Stromberg Carlson Manual Landing Gear Set Review

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Review of the Stromberg Carlson Manual Landing Gear Set


Randy: Hey guys, it's Randy here at etrailer.com. Today, we're going to take a quick look at the Stromberg Carlson Manual Landing Gear. Now this gear's designed for your fifth wheel camper, sits right up there on front. And basically with the manual crank design, it really gives you maximum capacity.Generally, with this type of landing gear, the weak link's going to be the motor. The motor only has so much power to lift and lower. Most of those are going to be 5,500 pounds, maybe 6,500 pounds.

In this case, this landing gear kit, while it's almost identical to a motorized landing gear kit, it's going to offer us an 8,000 pound capacity. So this is going to be ideal for those really large and heavy trailers. Maybe you've got a large bank of batteries up in the front, maybe a water tank up in the front. This can really help to handle all of those loads.Then once that's in, just going to crank our handle. That's going to give us that raise and lowering effect.

I like the leverage that we can generate with the handle, and I also like that it has the rotating knobs here so we're not. I don't know if you've ever used a jack handle before, but you hold it and it will pull on your hand as it's going around. This is going to allow us really nice, easy, smooth operation when it's time to deploy or retract our landing gear there.Now to be sure this is going to work for your application, there's a measurement you'll want to take. And that's basically going to be from the bump out, outside to outside. That's our weld stop.

We have plates that are also going to come with it, that can be welded on if you're adding this on to a new camper maybe that you've built. Generally though, you're going to be buying this as a replacement. Maybe you've drug the bottom or you've done something. We'll measure outside to outside. What we're looking for is 17 1/2".

That can be sometimes confusing, there's a little bit longer one, 21 1/2". If that's what you've got, this isn't going to work out for your application. So definitely keep that in mind.As far as the length of travel that we have here, it's going to be a total of 34 7/8". We have the drop leg of course, that's very common across all of our landing gear. That gives us one inch increments all the way down to 15", then the actual stroke of the landing gear is going to be 19 7/8". So we combine those, 34 7/8" of an inch. I really like the independently adjustable footplates. If we're on a surface, if we pull up, if one side's a little bit lower than the other, we're able to lower that one down further than this one. And as we start to raise it, it's going to lift it evenly.We've got a pin down here. Going to take the clip off of, pull our pin. You can see that's going to allow us to adjust that up and down for uneven terrain. We'll slide that pin back in. Now one thing you might consider, is the spring loaded clip. Basically, there's a pin here that we can just attach around the leg. You'll pull out on it, the footplate drops down, and as we start to operate our landing gear, as soon as that pin lines up with the next available hole, it's automatically going to clip in. That can save you some time bending over, and trying to work out which hole to put it in properly.The footplate's going to be 5" wide and it's going to be 8" deep. That's going to work out in most of your gravel situations, most of your dry surfaces it should work out really well on. And of course, asphalt, concrete, no problem. If you generally camp in sandy areas, or maybe the ground's a little bit softer, they do offer a replacement footplate for that. It's actually going to be 9" in diameter and can really spread that energy out over a greater area. Something I like about these, they're very adaptable for all the different applications. You can swap out what you want to make it work for you.Now we have an aluminum gear box housing and really nice, black, steel. Heavy duty steel with that black powder coat finish on it. But for the most part, most of this area is going to live up and in the front of your fifth wheel. The main area that I have concern with with these, is in our inner tube, our outer tube here and then the footplate. Which those are treated with a clear zinc finish. Should really help resist corrosion as we're heading down the road and things come up and hit it.Now if this is going to be a new setup on your trailer, these are the weld on brackets. Or maybe you damaged them. Maybe you drug them too much and you've stretched these out or ripped the bolts or something. Basically, these fit on the outside of our weld stop, so above it and below it. You see it's already got a nice contour there so it should be pretty easy to weld. And of course, you'll paint it once you have it welded on. That's what's going to hold it in place. One there, one below it. And the provided carriage bolts are there to place in there and to get everything tightened down.All in all I really like this setup. I think it's going to do the job perfectly. I would get this and I would own this if I had that heavier situation with the weight. If I didn't or if I weren't already replacing something mechanical, I think I'd go with the powered option. We've got a high speed, 6,500 pound option. That's a good one. But if you just want to do mechanical, you don't want to waste battery power. Maybe if you're out boon docking, or if your battery is always dead in your trailer and you don't want to mess with fixing that, this is going to be a really good solution that won't leave you stuck.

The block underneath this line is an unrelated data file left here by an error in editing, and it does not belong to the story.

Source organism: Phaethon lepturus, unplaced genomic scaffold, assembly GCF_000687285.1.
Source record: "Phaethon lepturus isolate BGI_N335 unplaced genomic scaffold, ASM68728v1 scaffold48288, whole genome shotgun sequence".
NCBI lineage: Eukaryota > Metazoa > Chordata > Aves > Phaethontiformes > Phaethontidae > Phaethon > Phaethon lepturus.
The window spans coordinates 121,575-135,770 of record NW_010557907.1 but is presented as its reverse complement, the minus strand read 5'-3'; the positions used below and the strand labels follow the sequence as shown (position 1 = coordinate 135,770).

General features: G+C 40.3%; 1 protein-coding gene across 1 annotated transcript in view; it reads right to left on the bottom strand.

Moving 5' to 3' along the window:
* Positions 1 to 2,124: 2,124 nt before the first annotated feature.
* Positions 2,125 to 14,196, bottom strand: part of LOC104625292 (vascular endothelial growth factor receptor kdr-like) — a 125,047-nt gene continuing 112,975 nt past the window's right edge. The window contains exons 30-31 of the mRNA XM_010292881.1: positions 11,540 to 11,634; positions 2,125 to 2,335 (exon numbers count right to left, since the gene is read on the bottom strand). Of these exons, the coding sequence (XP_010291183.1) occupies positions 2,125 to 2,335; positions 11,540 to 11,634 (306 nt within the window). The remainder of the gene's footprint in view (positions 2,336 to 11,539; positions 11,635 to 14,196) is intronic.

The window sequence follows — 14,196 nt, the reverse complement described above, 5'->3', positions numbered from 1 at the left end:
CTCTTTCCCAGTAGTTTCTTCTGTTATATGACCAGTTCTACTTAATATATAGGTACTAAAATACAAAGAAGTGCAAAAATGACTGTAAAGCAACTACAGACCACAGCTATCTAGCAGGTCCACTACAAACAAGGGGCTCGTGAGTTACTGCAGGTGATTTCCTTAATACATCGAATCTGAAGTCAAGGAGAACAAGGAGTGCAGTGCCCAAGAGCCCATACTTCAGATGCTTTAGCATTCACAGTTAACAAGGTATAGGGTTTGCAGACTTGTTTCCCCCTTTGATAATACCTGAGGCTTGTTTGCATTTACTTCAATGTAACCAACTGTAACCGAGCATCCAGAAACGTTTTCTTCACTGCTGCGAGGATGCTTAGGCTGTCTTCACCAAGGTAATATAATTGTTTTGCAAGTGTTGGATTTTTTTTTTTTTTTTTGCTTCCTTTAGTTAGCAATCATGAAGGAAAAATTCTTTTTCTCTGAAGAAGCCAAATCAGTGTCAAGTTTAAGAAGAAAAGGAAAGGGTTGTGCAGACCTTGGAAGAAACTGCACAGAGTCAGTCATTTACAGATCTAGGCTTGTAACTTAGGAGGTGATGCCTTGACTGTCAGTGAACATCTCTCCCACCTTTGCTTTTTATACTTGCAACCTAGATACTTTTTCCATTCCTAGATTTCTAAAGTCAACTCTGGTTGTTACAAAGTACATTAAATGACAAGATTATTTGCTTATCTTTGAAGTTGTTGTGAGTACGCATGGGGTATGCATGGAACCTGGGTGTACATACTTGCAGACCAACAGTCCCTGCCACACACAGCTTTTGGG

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Video Edited:
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Randy B
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